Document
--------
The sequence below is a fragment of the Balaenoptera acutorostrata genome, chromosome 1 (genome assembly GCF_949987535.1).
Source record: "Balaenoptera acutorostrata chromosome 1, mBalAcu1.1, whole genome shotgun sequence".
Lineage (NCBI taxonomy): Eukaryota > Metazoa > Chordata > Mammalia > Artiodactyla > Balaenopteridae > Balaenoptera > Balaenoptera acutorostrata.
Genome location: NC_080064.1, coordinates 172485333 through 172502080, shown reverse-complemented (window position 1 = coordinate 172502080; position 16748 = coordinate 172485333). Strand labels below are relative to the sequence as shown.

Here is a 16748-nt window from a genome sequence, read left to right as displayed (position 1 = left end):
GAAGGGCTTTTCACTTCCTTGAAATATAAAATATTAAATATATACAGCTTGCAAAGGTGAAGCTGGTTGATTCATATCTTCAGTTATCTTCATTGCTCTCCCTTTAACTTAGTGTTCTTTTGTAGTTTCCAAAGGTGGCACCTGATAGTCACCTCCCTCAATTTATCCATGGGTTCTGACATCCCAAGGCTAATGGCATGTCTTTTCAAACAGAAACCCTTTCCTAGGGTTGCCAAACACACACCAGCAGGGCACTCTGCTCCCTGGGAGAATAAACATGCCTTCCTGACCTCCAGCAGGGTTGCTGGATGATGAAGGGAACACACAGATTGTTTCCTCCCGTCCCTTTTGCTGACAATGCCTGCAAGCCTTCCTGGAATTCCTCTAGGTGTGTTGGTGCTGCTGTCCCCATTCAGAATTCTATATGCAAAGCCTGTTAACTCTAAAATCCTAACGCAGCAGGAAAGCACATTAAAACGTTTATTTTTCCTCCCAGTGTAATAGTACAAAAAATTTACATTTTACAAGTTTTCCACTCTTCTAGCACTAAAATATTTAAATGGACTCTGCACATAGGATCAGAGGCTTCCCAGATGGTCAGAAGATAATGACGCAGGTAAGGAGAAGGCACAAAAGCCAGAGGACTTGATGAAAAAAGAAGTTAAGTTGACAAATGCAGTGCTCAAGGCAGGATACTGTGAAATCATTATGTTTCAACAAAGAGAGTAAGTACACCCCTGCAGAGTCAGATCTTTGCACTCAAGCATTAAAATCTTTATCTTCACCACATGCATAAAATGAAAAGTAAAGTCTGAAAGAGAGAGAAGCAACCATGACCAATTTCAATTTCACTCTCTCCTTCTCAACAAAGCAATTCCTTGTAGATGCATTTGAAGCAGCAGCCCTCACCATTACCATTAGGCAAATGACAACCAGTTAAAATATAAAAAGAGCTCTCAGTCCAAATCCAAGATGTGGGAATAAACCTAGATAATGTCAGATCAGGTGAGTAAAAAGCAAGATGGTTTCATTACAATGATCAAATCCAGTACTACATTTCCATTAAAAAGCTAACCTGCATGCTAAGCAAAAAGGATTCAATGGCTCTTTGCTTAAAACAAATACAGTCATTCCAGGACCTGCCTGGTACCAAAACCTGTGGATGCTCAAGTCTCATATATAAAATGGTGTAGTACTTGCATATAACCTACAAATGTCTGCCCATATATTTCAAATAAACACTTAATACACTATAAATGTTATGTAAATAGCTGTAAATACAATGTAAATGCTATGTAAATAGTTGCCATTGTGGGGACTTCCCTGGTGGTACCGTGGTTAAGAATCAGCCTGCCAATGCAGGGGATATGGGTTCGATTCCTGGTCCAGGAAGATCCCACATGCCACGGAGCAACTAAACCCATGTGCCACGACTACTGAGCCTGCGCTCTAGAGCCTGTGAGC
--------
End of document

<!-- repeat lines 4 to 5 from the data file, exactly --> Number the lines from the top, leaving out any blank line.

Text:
Genome location: NC_080064.1, coordinates 172485333 through 172502080, shown reverse-complemented (window position 1 = coordinate 172502080; position 16748 = coordinate 172485333). Strand labels below are relative to the sequence as shown.

Here is a 16748-nt window from a genome sequence, read left to right as displayed (position 1 = left end):